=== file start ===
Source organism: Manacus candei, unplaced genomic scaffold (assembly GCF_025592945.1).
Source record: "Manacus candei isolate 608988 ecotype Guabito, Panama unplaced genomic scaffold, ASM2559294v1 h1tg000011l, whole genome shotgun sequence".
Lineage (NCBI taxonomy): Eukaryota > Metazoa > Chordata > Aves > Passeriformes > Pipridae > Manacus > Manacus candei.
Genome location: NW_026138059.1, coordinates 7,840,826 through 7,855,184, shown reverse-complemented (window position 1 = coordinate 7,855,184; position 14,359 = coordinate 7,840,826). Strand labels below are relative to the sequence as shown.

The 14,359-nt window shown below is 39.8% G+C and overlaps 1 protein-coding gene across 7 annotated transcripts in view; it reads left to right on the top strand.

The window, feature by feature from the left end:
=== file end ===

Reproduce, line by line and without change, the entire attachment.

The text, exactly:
Source organism: Manacus candei, unplaced genomic scaffold (assembly GCF_025592945.1).
Source record: "Manacus candei isolate 608988 ecotype Guabito, Panama unplaced genomic scaffold, ASM2559294v1 h1tg000011l, whole genome shotgun sequence".
Lineage (NCBI taxonomy): Eukaryota > Metazoa > Chordata > Aves > Passeriformes > Pipridae > Manacus > Manacus candei.
Genome location: NW_026138059.1, coordinates 7,840,826 through 7,855,184, shown reverse-complemented (window position 1 = coordinate 7,855,184; position 14,359 = coordinate 7,840,826). Strand labels below are relative to the sequence as shown.

The 14,359-nt window shown below is 39.8% G+C and overlaps 1 protein-coding gene across 7 annotated transcripts in view; it reads left to right on the top strand.

The window, feature by feature from the left end: